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SHOTZ Blog for News Views and Clues
Choosing colours for print
Thursday, 23 September 2010 11:18

Every professional in any print industry knows what PMS means: Its the Pantone Matching System. It's a simple system for colour matching.

For those who us who are not print professionals, lets look at how it affects you and your print job.

Here is the situation: You have an exact colour in mind for the background on your business card.

You need the printer to know what that colour is.

You can't just email it because the colour you see on your computer monitor will be different to the colour he sees on his screen. A monitor is not a precise tool and without calibration, could be many shades off.

Test printing it on your home printer won't help much either as the colour you get from the file in your computer will be very different to what the printer gets through his professional system. I.E what you get from your printer is not what's in your file.
Pantone Books

PMS


This is why PMS was created. It's a common language for colour identification and communication. When you specify red 182. The printer knows exactly what that colour is and can re-create it for you.

With the Pantone booklet, (which contains over 1000 different colours.) You can tell the printer the pantone code of the colour you choose. It means it will be the same colour every time, whether its screen printed shirts, business cards or car graphics.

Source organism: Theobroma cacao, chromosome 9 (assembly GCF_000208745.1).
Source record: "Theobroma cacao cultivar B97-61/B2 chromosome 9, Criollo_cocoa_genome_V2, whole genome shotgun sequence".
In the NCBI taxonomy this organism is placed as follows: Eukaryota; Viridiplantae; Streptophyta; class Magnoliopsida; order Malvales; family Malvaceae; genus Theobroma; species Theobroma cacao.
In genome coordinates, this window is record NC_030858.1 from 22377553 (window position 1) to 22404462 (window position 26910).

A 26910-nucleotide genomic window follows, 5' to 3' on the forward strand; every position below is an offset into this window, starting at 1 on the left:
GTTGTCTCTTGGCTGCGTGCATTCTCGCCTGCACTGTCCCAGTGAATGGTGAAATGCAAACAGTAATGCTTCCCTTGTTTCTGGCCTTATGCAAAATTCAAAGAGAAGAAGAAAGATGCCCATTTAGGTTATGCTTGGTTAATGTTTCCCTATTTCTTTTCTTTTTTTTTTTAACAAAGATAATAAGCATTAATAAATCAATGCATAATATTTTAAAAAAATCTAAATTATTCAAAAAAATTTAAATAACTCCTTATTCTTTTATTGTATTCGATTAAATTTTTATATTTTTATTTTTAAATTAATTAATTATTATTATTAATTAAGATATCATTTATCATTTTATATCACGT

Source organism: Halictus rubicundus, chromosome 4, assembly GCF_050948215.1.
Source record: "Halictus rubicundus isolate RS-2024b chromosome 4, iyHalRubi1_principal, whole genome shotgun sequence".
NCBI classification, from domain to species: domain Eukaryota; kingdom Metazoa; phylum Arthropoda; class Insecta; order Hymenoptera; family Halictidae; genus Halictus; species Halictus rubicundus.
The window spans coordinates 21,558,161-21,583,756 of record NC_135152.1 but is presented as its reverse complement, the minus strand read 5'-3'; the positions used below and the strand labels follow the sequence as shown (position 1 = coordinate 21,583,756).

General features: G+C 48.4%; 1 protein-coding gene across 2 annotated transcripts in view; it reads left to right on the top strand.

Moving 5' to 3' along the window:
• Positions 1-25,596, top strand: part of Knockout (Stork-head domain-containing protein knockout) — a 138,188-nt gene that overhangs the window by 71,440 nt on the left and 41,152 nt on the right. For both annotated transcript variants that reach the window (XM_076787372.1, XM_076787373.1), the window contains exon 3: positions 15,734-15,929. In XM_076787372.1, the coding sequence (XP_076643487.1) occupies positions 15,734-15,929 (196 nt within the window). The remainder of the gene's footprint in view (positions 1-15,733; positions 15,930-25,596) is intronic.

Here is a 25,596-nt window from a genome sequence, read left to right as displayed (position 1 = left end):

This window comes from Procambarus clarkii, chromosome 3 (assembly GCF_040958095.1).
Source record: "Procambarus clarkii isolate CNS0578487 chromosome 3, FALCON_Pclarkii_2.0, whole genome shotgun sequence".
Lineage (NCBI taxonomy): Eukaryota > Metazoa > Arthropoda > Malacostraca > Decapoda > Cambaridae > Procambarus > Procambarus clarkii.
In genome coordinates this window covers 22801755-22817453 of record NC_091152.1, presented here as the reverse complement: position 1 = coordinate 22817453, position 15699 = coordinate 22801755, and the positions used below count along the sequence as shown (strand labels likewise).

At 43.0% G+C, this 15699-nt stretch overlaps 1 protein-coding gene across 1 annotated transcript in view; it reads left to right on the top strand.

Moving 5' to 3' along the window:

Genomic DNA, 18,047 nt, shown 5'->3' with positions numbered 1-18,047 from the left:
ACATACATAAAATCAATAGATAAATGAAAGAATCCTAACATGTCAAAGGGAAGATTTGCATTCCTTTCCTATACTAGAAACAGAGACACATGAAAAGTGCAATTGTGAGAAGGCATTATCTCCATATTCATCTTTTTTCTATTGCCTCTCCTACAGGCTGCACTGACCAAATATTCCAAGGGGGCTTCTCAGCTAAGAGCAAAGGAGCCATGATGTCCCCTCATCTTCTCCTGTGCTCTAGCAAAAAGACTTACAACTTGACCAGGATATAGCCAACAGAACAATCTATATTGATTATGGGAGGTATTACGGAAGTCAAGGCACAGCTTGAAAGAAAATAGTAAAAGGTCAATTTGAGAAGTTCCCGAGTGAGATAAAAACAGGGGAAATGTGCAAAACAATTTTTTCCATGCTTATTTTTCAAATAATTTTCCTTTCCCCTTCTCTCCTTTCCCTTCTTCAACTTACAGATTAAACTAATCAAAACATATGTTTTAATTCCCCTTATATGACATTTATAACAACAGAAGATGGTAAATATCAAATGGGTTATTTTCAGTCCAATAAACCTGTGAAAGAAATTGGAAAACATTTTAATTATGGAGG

Don't have a pantone guide? Drop in and have a chat to one of our reps. They will be able to show you a Pantone book or arrange to supply you a set at cost. (around $600 as of 11/2010)

cmyk

CMYK


CMYK stands for cyan, magenta, yellow, and key, or black. These are the four colors of ink used in the traditional method of printing called Offset printing(the term offset relates to how ink is applied)  The three colors, plus black, roughly correspond to the primary colors(red green and blue), from which you can make any colour.  It is a color mixing system that depends on pigments to achieve the desired colour

Before home printers which use Red Green and Blue, most images printed on paper used offset printing with CMYK colors. A color picture is separated into its separate, constituent parts to create four related pictures in cyan, magenta, yellow, and black. Each separate colour is etched onto a plate onto which the right concentration, or amount, of colored ink is applied. When the four plates each print onto a page, the colors recombine and form the original image. For example, a deep plum might have equal amounts of cyan (blue-green) and magenta (pink), with a tinge of black.

CMYK cannot reproduce every color that exists in the world. It's impossible to match things like a parrot feather, rose petal, or oak leaf, but the color system can get remarkably close. CMYK creates many colours by adjusting the percentage of a particular pigment.  I.e., a percentage of yellow will warm an image. These combinations create colors that span the gamut of colour.

Conversions between CMYK color and RGB, or red-green-blue colour


 

Clashes often occur in print jobs where a CMYK project has an element of RGB.  This happens because though on screen, its just another colour, the computer sees it as an entirely different thing. When we send your files to print the computer breaks it down into colour separations. CMYK.  During the separation of colours, the computer places a box around the RGB object so it can treat it separately. Unfortunately any CMYK elements inside that box get the same treatment as the RGB.

The work around here is to always use one system when your building the job. Or come up with the ideas and get SHOTZ to build the job for you.

 

 

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